At least one part of Oracle Cerner’s work is done. The Military Health System (MHS), which covers 9.6 million active duty beneficiaries and 205,000 medical providers, announced yesterday that the rollout of the Genesis EHR is complete in the continental US. The final go-live was at Wright-Patterson Air Force Base, which covers 6,800 clinicians and providers in military hospitals and clinics across Ohio, Virginia, Maryland, Indiana, Texas, and Kentucky. It was also deployed at the National Oceanic and Atmospheric Administration, NOAA Corps, which is under the Department of Commerce. The final 14% of the MHS system is overseas. That rollout will start in September 2023, including Landstuhl Regional Medical Center in Germany and Royal Air Force Lakenheath in the UK. Bases in Guam, South Korea, and Japan will follow in October. DOD’s one joint facility with the VA, the James A. Lovell Federal Health Care Center in Chicago, will deploy in March 2024. All other VA healthcare centers are on hold indefinitely. With the wrapup of MHS Genesis and the pause on VA’s Millenium rollout, Oracle has reportedly laid off over 500 staff on these Federal projects [TTA 16 June]. DVIDS release
Telehealth’s selective savings. A new study out of the University of Texas-Austin McCombs School of Business found, like other studies such as Epic Research’s, that telehealth visits reduced future outpatient visits, in their study within 30 days, by 14%. This saved $239 per patient in outpatient costs. But telehealth was more effective for some specialties than others. It had the most impact on cost reduction for behavioral health, metabolic disorders, dermatology, and musculoskeletal (MSK) disorders, with a significant reduction of 0.21 outpatient visits per quarter (an equivalent cost reduction of $179). This suggested to the researchers a substitution of telehealth versus traditional clinic visits. But telehealth’s impact was nearly nil when it came to circulatory, respiratory, and infectious diseases, not significantly reducing the number of future visits or costs. The study sampled hospital-based outpatient clinics in Maryland from 2012 (not a typo) to 2021. Becker’s, UT News, Informs Pubonline (abstract only)
Senior living monitoring system CarePredict adds $29 million from four main investors. This is a Series A-3, which one assumes adds on to an existing Series A, which was $9.5 million in 2019. The round was co-led by SV Health Investors’ Medtech Convergence Fund and Aspire Healthtech Partners with existing institutional investors Secocha Ventures and Las Olas Venture Capital plus private family offices and individual investors. CarePredict pioneered a wearable bracelet, the Tempo, that wirelessly tracks residents’ activities of daily living (ADLs) in assisted living (AL), independent living (IL), and continuing care (CCRC) settings. Interpretation of ADLs in a platform can predict changes in health and wellbeing leading to better health and extended residence. CarePredict has expanded its platform reporting with other tracking such as context beacons, visitor and wander management, PinPoint digital contact tracing, and family communication apps. CarePredict release, Mobihealthnews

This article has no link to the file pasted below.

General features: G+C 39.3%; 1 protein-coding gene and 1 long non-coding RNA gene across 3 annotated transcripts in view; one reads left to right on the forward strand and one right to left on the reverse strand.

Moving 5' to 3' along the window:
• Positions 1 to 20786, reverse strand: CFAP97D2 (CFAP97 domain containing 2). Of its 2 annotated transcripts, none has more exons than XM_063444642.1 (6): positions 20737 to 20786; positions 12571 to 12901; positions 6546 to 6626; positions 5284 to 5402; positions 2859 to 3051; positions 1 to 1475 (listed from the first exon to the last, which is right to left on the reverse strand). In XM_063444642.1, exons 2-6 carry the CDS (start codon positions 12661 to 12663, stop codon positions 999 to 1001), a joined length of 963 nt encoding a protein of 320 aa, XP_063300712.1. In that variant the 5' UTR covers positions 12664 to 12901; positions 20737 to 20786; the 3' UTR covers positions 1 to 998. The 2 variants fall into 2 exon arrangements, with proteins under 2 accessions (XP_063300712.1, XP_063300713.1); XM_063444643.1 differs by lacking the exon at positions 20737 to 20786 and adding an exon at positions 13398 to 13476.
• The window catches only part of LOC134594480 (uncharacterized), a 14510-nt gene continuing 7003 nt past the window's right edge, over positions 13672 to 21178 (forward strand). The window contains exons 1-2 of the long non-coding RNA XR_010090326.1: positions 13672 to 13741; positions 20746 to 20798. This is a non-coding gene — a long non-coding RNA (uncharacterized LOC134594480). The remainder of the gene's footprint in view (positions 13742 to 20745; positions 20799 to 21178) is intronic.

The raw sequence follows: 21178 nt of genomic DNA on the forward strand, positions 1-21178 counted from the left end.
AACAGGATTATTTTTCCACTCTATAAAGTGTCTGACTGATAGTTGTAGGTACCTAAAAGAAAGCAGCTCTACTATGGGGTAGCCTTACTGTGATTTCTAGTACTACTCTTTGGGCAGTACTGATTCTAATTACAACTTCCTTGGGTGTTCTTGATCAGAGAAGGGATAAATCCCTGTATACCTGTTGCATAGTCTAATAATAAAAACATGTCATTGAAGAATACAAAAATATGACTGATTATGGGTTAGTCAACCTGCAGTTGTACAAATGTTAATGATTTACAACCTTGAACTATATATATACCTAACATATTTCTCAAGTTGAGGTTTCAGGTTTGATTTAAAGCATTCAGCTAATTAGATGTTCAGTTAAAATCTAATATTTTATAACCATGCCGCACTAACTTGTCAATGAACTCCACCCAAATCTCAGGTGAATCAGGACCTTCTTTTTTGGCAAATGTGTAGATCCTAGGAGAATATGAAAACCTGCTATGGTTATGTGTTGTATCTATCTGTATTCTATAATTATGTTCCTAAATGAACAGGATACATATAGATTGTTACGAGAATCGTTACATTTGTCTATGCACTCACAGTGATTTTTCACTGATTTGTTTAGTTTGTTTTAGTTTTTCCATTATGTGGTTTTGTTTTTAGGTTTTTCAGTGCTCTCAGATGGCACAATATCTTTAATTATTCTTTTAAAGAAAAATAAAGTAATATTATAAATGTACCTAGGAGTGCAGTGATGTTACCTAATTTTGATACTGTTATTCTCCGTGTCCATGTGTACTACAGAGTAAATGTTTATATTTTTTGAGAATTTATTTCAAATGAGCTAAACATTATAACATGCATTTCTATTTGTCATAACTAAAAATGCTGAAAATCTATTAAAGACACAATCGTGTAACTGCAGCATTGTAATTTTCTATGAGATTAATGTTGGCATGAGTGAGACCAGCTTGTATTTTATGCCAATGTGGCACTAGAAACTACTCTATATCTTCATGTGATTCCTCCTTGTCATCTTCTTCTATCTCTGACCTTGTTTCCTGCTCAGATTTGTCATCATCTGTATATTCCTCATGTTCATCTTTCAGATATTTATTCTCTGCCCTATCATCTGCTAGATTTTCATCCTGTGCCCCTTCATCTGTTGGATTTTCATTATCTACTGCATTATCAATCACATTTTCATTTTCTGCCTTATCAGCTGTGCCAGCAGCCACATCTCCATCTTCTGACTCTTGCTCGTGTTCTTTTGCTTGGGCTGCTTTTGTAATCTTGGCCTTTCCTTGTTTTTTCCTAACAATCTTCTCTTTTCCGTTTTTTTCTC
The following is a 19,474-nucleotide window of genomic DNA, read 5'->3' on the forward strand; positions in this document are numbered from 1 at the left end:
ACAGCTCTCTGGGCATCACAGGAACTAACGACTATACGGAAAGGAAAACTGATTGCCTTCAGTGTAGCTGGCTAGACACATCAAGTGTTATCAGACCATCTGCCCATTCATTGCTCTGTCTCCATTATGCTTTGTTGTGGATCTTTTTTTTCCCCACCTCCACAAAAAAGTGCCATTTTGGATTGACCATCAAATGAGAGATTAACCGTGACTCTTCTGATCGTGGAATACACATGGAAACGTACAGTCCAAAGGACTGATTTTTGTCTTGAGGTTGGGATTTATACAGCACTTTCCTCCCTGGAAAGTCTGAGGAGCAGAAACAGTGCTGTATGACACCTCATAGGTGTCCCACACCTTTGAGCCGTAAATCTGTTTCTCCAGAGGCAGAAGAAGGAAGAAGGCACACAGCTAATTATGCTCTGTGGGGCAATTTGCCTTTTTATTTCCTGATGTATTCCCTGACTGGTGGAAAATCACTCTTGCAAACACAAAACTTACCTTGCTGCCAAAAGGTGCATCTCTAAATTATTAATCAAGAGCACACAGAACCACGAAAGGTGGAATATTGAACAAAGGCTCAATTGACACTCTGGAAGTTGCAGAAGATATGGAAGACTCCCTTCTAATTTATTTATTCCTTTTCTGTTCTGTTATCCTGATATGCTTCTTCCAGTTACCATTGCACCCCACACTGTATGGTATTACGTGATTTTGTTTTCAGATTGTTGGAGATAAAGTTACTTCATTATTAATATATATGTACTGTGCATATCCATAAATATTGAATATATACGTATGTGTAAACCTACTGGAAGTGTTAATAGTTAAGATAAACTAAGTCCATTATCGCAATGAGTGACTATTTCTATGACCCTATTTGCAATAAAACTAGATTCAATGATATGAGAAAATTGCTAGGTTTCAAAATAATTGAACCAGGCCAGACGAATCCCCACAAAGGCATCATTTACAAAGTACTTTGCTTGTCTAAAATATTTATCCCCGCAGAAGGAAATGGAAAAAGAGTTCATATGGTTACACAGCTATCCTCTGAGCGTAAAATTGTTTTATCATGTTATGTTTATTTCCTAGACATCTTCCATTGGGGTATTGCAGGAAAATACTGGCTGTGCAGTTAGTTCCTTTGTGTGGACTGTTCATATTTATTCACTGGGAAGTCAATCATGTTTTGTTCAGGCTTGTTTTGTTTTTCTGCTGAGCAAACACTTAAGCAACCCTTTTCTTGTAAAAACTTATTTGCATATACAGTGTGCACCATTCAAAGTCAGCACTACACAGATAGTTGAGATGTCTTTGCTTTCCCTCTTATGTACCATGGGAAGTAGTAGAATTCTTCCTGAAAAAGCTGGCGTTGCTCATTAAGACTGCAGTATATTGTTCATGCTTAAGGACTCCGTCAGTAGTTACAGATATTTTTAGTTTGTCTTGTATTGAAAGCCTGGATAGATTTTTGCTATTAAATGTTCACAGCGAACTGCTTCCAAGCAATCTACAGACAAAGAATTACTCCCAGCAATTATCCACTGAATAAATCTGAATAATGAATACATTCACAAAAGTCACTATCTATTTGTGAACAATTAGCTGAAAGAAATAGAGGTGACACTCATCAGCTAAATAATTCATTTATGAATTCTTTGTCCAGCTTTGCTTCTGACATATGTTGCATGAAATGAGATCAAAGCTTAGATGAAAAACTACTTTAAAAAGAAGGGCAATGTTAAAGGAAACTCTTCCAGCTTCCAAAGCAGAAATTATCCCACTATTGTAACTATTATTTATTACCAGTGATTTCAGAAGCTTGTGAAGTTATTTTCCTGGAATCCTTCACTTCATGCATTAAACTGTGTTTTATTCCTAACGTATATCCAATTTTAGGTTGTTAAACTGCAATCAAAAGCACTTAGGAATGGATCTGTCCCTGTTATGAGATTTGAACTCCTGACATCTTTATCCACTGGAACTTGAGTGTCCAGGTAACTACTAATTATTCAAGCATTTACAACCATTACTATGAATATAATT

How much does Amazon have on you? If you are a user of Amazon’s Echo system, you already know that Alexa is always listening to you. What you may not know is that Amazon stores that information in a database, including parts of overheard conversations that have nothing to do with Alexa, since Alexa is always on. Even if you (like your Editor) don’t have an Echo but have a Kindle (unlike your Editor) or use the app residing on most smartphones, Amazon knows what you read, what you flip through, and your start and stop times. The Amazon Sidewalk mesh network, used with Alexa and Ring cameras, extends the reach of your router and shares your network with your neighbors. This is in addition to your shopping and even what you look at. In the context of the rollout of Amazon Clinic pending, delayed to 19 July [TTA 27 June], where Amazon is 1) only an intermediary to providers but 2) demand access to all your PHI and PII before allowing access to them, can we as professionals admit this is a glaring privacy violation and that the FTC is actually right?
Kim Komando, well known for her radio and online shows advising non-techies on tech, has an excellent article on how Amazon is piling up information on us all. This is based on a 2021 Reuters investigation and also contains a link to her interview with the two Reuters reporters. The article also describes how to find out what Amazon has on you. Warning–they don’t make it easy. She also addresses the Amazon clinic issue in a FoxNews article.